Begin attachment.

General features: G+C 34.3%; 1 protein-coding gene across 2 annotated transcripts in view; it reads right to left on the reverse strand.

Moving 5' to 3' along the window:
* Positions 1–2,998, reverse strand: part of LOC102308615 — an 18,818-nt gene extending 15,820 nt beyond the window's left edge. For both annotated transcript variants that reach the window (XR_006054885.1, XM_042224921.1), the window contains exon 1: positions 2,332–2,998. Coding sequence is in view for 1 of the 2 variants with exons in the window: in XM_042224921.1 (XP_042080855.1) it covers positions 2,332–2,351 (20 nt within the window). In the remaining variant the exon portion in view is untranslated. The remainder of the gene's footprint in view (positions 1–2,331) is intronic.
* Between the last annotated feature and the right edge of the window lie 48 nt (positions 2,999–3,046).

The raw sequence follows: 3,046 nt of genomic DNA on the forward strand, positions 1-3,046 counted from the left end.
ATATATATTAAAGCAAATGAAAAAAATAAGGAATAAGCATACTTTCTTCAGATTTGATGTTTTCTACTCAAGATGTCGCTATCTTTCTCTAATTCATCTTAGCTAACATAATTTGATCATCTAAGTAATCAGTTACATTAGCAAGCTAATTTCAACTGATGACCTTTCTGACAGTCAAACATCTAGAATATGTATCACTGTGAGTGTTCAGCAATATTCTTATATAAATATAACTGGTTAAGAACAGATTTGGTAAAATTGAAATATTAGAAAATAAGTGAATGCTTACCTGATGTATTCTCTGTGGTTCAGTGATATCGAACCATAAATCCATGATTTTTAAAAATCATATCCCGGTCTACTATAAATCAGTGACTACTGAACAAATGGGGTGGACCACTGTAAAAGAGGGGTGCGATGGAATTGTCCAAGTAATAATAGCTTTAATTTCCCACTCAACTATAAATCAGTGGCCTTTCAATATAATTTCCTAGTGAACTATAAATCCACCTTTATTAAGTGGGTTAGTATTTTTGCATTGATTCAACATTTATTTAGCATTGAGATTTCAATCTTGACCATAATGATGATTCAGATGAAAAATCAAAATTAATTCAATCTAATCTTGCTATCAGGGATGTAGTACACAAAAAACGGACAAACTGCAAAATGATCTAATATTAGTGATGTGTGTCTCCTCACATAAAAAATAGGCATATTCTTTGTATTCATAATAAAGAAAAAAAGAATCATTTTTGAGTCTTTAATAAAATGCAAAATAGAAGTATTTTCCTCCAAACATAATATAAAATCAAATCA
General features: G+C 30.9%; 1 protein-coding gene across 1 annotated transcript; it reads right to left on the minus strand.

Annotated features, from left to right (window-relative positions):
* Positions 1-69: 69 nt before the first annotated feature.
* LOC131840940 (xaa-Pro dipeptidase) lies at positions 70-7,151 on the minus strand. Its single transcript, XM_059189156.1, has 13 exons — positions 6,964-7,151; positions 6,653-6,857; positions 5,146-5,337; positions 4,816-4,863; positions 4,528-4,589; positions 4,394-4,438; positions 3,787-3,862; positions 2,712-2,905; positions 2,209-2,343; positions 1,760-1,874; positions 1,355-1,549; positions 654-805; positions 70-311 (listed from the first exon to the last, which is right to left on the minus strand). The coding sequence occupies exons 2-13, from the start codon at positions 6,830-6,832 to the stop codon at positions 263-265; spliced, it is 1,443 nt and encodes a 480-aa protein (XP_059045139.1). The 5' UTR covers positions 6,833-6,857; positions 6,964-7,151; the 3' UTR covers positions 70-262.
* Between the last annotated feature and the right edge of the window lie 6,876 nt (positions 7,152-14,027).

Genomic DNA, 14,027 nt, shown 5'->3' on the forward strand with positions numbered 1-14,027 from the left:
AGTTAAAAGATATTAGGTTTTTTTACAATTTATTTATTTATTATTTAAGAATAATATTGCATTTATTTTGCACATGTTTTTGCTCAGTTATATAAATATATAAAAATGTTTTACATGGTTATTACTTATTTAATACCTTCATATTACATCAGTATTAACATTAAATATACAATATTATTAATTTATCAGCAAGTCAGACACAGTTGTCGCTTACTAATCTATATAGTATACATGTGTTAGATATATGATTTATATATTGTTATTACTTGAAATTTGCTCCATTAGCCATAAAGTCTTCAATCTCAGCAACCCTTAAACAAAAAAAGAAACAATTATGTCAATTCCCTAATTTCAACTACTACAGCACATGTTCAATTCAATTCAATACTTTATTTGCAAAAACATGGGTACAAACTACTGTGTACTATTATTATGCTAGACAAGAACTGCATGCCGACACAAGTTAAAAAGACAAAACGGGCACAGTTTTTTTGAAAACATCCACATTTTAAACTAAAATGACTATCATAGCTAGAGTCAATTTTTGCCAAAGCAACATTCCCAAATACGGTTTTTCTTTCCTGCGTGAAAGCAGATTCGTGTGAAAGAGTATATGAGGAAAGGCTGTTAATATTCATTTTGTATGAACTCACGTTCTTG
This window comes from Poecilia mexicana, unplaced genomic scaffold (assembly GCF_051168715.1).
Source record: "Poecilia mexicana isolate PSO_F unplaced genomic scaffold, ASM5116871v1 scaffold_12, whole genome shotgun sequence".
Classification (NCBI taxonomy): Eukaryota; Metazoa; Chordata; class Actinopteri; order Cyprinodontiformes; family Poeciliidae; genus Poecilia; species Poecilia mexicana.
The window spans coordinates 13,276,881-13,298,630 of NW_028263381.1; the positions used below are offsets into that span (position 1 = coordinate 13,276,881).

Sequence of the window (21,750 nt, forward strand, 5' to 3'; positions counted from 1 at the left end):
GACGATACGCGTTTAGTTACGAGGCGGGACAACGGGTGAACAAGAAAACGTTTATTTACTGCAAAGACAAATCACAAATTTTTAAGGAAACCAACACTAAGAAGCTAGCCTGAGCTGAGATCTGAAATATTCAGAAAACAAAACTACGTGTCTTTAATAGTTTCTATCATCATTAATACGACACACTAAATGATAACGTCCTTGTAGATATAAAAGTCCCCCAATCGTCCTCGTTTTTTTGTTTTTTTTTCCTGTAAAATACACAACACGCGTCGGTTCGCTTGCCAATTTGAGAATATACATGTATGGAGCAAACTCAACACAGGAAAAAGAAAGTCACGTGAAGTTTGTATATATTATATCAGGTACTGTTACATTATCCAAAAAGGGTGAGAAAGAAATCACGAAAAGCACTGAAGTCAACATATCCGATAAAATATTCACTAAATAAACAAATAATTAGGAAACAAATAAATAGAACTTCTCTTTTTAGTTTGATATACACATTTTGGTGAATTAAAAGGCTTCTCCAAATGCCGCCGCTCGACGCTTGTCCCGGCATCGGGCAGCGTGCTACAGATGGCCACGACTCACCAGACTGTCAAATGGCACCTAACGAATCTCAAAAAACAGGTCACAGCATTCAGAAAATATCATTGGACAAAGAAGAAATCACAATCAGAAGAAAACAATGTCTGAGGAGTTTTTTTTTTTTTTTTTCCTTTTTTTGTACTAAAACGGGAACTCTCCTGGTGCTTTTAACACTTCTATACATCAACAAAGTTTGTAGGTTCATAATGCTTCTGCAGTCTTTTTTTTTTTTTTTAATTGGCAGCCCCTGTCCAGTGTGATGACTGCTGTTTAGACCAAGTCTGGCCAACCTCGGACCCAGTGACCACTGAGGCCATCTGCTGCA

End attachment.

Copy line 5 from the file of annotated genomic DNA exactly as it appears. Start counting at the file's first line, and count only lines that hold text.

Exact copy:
The raw sequence follows: 3,046 nt of genomic DNA on the forward strand, positions 1-3,046 counted from the left end.